Existing 10.x versions of Apama come with a Java® 8 JDK, but the upcoming October 2021 release of Apama 10.11 will come with a Java 11 JDK. This means all Java code executed by correlator and IAF processes will be executed with Java 11.
Some of the most notable changes in the new Java version are:
- Removal of some APIs including JAXB (see JEP 320)
- The default garbage collector has changed from Parallel GC to G1GC
Some key points about G1GC from Oracle® are as follows:
- The Garbage-First (G1) garbage collector is targeted for multiprocessor machines with a large amount of memory.
- G1 may exhibit higher overhead than other collectors, affecting throughput due to its concurrent nature.
- G1 can reclaim some completely empty, large areas of the old generation during any collection. This could avoid many otherwise unnecessary garbage collections, freeing a significant amount of space without much effort.
- G1 can optionally try to deduplicate duplicate strings on the Java heap concurrently.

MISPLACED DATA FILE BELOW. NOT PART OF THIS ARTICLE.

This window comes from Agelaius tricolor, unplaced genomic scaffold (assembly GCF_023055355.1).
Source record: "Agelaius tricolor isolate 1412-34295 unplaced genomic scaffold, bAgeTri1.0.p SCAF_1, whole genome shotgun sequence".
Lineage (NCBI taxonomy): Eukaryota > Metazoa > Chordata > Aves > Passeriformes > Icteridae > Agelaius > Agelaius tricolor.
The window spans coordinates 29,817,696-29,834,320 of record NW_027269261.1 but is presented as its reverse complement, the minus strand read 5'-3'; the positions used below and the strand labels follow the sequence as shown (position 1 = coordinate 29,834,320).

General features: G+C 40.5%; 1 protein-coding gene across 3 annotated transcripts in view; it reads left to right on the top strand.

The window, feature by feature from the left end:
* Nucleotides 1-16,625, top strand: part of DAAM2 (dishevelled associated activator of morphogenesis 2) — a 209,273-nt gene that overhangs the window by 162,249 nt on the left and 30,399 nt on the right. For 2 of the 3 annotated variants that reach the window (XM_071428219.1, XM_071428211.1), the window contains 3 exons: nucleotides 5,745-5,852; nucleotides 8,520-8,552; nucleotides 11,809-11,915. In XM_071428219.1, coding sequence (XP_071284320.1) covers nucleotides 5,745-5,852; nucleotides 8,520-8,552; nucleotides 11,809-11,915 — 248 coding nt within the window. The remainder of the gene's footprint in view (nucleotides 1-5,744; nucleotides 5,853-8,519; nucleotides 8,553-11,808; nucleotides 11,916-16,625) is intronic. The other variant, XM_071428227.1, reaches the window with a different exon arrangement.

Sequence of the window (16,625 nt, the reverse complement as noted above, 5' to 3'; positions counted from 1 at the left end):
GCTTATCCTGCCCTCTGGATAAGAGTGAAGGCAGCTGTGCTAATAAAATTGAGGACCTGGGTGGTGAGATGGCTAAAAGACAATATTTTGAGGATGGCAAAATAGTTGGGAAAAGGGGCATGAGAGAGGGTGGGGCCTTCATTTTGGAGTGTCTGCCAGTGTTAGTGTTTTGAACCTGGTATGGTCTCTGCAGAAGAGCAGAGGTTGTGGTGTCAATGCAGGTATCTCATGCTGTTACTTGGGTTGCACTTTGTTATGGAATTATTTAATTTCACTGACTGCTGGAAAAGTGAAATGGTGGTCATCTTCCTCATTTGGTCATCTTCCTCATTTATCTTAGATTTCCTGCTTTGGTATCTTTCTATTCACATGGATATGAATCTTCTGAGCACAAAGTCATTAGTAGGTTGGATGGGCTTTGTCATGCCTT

The change to the default garbage collector will affect every application differently. If your application suffers decreased performance or increased memory usage from this change then you may wish to tune G1GC’s parameters or use a different garbage collector. You can specify arguments to the JVM used by Apama by prefixing them with “-J”, for example to enable G1GC’s string deduplication you would specify “-J-XX:+G1EnableStringDeduplication“.
Java 8 is nearing end of support and Java 11 is the most recent LTS version available.
If you have written any EPL, connectivity or IAF plug-ins for Apama that are affected by the differences between Java 8 and Java 11 then you may need to make some changes to be able to use those plug-ins with Apama 10.11+.
To prepare for this upgrade there are a few things you can do:
- Run the jdeps tool to identify use of deprecated or internal APIs in your application
- If you are using any APIs that are not included with Java 11 (e.g. JAXB), then download them and include them with your project separately
- Update third-party libraries you may be using
- Resolve any compiler warnings
There are many resources online regarding migration from Java 8 to Java 11, here are a few links to get you started: